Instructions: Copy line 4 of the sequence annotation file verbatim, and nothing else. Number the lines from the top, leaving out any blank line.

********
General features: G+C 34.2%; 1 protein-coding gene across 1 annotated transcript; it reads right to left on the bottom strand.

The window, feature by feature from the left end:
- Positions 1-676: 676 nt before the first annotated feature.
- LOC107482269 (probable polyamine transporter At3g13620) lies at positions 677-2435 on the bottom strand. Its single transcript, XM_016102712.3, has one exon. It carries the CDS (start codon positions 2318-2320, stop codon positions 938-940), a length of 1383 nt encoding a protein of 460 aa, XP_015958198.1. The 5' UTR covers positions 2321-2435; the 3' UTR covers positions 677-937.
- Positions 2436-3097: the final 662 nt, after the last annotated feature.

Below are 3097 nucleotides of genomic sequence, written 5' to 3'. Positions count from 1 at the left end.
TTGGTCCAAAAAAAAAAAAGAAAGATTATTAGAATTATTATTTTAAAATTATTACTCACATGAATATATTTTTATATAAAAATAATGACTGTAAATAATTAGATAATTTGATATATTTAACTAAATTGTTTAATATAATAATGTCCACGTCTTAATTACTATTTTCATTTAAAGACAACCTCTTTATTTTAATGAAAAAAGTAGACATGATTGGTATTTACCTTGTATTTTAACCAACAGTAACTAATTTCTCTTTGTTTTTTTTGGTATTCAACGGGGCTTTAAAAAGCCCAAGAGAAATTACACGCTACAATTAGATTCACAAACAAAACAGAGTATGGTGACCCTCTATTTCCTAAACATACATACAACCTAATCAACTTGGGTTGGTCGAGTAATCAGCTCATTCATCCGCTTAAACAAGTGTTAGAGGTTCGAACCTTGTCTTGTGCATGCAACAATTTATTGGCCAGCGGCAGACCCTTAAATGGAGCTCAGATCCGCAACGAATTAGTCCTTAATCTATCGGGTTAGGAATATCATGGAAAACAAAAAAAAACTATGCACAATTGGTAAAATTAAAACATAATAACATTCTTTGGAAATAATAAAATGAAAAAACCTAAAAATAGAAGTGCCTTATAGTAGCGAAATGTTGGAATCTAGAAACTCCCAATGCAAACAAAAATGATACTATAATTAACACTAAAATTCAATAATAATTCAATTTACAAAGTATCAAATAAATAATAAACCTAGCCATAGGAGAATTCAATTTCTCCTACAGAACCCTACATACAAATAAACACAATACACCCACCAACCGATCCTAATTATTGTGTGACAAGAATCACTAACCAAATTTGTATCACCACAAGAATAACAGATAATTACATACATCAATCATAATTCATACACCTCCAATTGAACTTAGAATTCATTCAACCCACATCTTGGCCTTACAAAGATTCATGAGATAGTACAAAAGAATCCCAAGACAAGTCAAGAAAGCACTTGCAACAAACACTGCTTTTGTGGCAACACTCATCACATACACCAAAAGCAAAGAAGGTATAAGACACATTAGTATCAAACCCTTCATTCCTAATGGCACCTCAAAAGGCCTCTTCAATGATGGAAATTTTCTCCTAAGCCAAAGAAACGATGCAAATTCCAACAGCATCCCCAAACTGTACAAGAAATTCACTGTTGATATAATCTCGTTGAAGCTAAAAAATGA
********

- LOC107482269 (probable polyamine transporter At3g13620) lies at positions 677-2435 on the bottom strand. Its single transcript, XM_016102712.3, has one exon. It carries the CDS (start codon positions 2318-2320, stop codon positions 938-940), a length of 1383 nt encoding a protein of 460 aa, XP_015958198.1. The 5' UTR covers positions 2321-2435; the 3' UTR covers positions 677-937.